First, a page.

After 3 weeks of trying, I finally connected with the detective at the Susanville Police Dept. that was recently assigned to Joan’s case. He admitted he hadn’t yet reviewed her file, but said he would soon.
“I know it’s been 31 years but I’m at a point in my life where I’d like to do everything I can to help you solve my sister’s case,” I said. “I think I’m finally emotionally detached enough that I’m willing to provide whatever insights I can bring to bear on the evidence that you already have and work on my own to dig up more information.”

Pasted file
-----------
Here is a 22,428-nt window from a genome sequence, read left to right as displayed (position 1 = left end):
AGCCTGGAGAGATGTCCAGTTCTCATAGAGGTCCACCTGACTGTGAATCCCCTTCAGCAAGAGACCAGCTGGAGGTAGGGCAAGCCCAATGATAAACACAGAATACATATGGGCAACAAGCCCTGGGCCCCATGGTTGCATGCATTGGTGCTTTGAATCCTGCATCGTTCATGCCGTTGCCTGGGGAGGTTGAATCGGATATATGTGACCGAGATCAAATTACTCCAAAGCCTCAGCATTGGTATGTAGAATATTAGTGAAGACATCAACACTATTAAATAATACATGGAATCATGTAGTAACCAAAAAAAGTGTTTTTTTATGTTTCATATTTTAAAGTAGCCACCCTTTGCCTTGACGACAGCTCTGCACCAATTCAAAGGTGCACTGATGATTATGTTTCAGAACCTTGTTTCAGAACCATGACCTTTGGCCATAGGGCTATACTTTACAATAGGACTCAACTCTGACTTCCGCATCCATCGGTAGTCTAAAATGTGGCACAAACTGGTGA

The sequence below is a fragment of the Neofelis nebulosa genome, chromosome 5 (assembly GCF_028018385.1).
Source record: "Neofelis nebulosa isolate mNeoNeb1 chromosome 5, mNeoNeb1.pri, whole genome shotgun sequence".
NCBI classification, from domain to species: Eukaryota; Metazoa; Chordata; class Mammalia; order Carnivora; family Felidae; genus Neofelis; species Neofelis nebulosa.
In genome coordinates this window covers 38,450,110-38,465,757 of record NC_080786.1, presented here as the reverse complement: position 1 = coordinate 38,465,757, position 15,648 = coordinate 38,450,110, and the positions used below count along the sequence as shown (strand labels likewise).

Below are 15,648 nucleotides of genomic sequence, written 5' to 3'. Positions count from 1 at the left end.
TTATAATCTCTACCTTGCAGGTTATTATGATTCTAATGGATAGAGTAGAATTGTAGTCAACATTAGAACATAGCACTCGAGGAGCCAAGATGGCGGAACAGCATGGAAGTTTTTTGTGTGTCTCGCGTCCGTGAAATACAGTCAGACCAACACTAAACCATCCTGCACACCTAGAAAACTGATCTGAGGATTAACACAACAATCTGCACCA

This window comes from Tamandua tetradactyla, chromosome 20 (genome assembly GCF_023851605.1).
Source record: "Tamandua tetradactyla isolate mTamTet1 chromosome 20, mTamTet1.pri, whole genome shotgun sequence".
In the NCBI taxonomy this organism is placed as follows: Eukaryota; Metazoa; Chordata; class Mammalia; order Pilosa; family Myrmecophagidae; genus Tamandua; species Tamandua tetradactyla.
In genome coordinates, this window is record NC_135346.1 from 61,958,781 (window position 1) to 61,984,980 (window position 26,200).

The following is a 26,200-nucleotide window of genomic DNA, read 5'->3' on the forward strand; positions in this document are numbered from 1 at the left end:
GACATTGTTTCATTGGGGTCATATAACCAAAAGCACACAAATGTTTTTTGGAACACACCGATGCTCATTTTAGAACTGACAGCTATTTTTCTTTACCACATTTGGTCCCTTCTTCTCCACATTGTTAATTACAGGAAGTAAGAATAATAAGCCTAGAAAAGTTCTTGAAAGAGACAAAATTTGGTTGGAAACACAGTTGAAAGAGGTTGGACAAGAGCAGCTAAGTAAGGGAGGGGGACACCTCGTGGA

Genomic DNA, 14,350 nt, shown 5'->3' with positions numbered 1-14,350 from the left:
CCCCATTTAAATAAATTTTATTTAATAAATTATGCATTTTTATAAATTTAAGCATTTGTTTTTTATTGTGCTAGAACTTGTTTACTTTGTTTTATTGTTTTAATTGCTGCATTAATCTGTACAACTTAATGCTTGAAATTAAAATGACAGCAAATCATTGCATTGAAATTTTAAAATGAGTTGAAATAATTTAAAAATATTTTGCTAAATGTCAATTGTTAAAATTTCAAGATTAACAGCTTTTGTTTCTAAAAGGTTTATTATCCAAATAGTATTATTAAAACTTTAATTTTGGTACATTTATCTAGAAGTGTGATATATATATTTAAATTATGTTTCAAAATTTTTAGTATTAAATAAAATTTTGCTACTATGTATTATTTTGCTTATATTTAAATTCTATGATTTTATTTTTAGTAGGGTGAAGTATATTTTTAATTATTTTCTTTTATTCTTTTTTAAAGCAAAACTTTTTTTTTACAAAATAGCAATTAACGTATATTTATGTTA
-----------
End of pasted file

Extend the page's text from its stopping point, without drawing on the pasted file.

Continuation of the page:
“Considering the gravity of the case, I’m not sure how much I’ll actually be able to share with you from the file,” he replied.
“I’m willing to work with whatever you have,” I said, hoping he noted my pragmatic tone: surely the last thing he would want would be to hold someone’s hand as they relived their sibling’s murder. But that was the furthest thing from my mind.
For decades, I’d stayed as far away as possible from any details of Joan’s case. Suddenly, I had to get into that file.